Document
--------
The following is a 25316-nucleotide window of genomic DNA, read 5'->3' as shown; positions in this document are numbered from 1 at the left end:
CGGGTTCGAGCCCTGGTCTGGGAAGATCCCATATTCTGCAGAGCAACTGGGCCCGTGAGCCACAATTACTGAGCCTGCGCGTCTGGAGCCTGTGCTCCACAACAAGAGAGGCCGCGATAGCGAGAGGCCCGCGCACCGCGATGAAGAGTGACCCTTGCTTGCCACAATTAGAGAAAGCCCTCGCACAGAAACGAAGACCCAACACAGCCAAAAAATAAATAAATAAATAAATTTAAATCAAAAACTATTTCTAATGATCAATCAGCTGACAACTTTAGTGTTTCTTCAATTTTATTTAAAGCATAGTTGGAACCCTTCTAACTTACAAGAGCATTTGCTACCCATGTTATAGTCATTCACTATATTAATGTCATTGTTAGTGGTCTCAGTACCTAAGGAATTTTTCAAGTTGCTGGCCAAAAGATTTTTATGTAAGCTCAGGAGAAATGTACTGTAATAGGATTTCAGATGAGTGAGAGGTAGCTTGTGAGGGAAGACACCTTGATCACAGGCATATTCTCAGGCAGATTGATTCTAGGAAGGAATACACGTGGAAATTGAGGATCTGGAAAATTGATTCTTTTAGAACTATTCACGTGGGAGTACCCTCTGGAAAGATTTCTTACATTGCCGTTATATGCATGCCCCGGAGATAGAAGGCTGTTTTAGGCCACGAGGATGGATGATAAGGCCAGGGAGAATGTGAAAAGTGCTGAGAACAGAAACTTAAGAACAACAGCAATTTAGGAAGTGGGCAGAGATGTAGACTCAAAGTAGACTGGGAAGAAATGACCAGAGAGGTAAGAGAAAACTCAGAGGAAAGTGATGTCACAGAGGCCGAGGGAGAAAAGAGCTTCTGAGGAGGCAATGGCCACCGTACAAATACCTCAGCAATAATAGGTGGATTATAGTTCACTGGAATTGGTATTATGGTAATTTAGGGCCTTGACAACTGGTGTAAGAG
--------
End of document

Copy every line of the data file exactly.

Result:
The following is a 25316-nucleotide window of genomic DNA, read 5'->3' as shown; positions in this document are numbered from 1 at the left end:
CGGGTTCGAGCCCTGGTCTGGGAAGATCCCATATTCTGCAGAGCAACTGGGCCCGTGAGCCACAATTACTGAGCCTGCGCGTCTGGAGCCTGTGCTCCACAACAAGAGAGGCCGCGATAGCGAGAGGCCCGCGCACCGCGATGAAGAGTGACCCTTGCTTGCCACAATTAGAGAAAGCCCTCGCACAGAAACGAAGACCCAACACAGCCAAAAAATAAATAAATAAATAAATTTAAATCAAAAACTATTTCTAATGATCAATCAGCTGACAACTTTAGTGTTTCTTCAATTTTATTTAAAGCATAGTTGGAACCCTTCTAACTTACAAGAGCATTTGCTACCCATGTTATAGTCATTCACTATATTAATGTCATTGTTAGTGGTCTCAGTACCTAAGGAATTTTTCAAGTTGCTGGCCAAAAGATTTTTATGTAAGCTCAGGAGAAATGTACTGTAATAGGATTTCAGATGAGTGAGAGGTAGCTTGTGAGGGAAGACACCTTGATCACAGGCATATTCTCAGGCAGATTGATTCTAGGAAGGAATACACGTGGAAATTGAGGATCTGGAAAATTGATTCTTTTAGAACTATTCACGTGGGAGTACCCTCTGGAAAGATTTCTTACATTGCCGTTATATGCATGCCCCGGAGATAGAAGGCTGTTTTAGGCCACGAGGATGGATGATAAGGCCAGGGAGAATGTGAAAAGTGCTGAGAACAGAAACTTAAGAACAACAGCAATTTAGGAAGTGGGCAGAGATGTAGACTCAAAGTAGACTGGGAAGAAATGACCAGAGAGGTAAGAGAAAACTCAGAGGAAAGTGATGTCACAGAGGCCGAGGGAGAAAAGAGCTTCTGAGGAGGCAATGGCCACCGTACAAATACCTCAGCAATAATAGGTGGATTATAGTTCACTGGAATTGGTATTATGGTAATTTAGGGCCTTGACAACTGGTGTAAGAG